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Home Foreclosures in Chicago Cut Prices and Drove Up Sales



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By : John Cutts    99 or more times read
Home foreclosures in Chicago drove up residential sales in January this year, as home buyers took advantage of big discounts in home prices, based on reports from the Illinois Association of Realtors.

Total house sales in the Chicago metro area climbed up to 3,922 units of single-family houses and condos, an increase of more than 29 percent from total sales in January last year. The January sales marked the seventh straight month that house sales increased on a year-over-year basis.

The median sales price for real estate homes sold in January in the area was $175,000, a drop of 5.4 percent from the January 2009 median of $185,000. Within the city of Chicago, the median sales price was $195,000, a drop of nearly 5 percent from the January 2009 median.

The drop in home prices certainly attracted a lot of homebuyers as total sales within Chicago soared to 1,202 units, marking more than 31 percent of increase from the January 2009 sales.

Sales of condo units within Chicago also soared by 38.2 percent to 655 units. The median sales price also plunged year-over-year by 9.4 percent to $279,900 as home foreclosures in Chicago kept pushing down property values.

Among counties in the Chicago metro area, the biggest increases in sales occurred in Kane, where sales rose by 43.3 percent; in Kendall, where sales jumped up by 41.1 percent; and in Cook, where sales climbed up by 35.8 percent. Sales in McHenry, Lake and Will counties increased by 28.8 percent, 18.4 percent and 5.4 percent, respectively.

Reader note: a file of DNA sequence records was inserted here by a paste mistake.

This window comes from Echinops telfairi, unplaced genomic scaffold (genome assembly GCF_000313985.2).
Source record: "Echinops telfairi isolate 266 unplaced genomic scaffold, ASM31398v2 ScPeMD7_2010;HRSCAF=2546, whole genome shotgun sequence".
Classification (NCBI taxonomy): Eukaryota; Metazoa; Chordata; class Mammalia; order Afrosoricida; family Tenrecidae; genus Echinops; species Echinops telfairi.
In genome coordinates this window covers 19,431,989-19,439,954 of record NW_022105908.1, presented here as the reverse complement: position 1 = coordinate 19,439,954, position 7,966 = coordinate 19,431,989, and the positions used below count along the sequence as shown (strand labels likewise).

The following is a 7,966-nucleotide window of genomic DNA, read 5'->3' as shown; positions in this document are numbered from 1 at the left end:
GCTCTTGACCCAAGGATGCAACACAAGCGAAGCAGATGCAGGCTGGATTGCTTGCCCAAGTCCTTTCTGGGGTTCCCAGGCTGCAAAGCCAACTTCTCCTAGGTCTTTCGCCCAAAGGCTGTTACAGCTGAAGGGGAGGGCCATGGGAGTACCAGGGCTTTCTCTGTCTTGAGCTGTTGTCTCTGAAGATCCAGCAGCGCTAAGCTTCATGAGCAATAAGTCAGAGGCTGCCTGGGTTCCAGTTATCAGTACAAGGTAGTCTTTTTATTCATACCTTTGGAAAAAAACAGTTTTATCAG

The impact of Illinois home foreclosures on home sales was also significant. Total home sales statewide rose in January this year by 14 percent as house prices were still affordable despite a slight increase. The median sales price statewide was $145,300, which marked a small gain of 0.2 percent over the January 2009 median price.

Although the year-over-year price increase in January was small, it was significant because it marked the first time the statewide median price rose since September 2007.

Geoffrey Hewings, head of the regional economics laboratory at the University of Illinois, said that median home prices throughout the state will increase but only moderately. He added that the Chicago metro area will continue to post a median sales price lower by about six percent than the January 2009 median. This is because home foreclosures in Chicago will keep on putting a downward pressure on home prices.
John Cutts has been educated in the finer points of the foreclosure market over 5 years.

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